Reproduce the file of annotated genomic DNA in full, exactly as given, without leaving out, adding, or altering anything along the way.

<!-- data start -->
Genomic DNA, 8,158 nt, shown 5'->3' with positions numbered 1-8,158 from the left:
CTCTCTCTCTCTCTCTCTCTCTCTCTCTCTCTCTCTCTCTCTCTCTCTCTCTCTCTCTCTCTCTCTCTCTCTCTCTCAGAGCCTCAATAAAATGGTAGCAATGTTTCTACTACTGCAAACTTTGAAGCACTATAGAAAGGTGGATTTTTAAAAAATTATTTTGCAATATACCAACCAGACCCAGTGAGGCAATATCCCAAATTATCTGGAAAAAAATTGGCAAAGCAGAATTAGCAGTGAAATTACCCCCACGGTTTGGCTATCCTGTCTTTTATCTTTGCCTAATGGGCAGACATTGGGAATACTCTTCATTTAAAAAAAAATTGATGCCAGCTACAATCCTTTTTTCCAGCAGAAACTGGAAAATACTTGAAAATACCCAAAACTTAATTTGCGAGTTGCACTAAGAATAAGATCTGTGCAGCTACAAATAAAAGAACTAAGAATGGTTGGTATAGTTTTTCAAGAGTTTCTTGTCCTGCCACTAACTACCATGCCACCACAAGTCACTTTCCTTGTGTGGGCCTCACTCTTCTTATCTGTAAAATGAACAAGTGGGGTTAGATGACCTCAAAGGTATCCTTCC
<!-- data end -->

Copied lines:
Genomic DNA, 8,158 nt, shown 5'->3' with positions numbered 1-8,158 from the left:
CTCTCTCTCTCTCTCTCTCTCTCTCTCTCTCTCTCTCTCTCTCTCTCTCTCTCTCTCTCTCTCTCTCTCTCTCTCTCAGAGCCTCAATAAAATGGTAGCAATGTTTCTACTACTGCAAACTTTGAAGCACTATAGAAAGGTGGATTTTTAAAAAATTATTTTGCAATATACCAACCAGACCCAGTGAGGCAATATCCCAAATTATCTGGAAAAAAATTGGCAAAGCAGAATTAGCAGTGAAATTACCCCCACGGTTTGGCTATCCTGTCTTTTATCTTTGCCTAATGGGCAGACATTGGGAATACTCTTCATTTAAAAAAAAATTGATGCCAGCTACAATCCTTTTTTCCAGCAGAAACTGGAAAATACTTGAAAATACCCAAAACTTAATTTGCGAGTTGCACTAAGAATAAGATCTGTGCAGCTACAAATAAAAGAACTAAGAATGGTTGGTATAGTTTTTCAAGAGTTTCTTGTCCTGCCACTAACTACCATGCCACCACAAGTCACTTTCCTTGTGTGGGCCTCACTCTTCTTATCTGTAAAATGAACAAGTGGGGTTAGATGACCTCAAAGGTATCCTTCC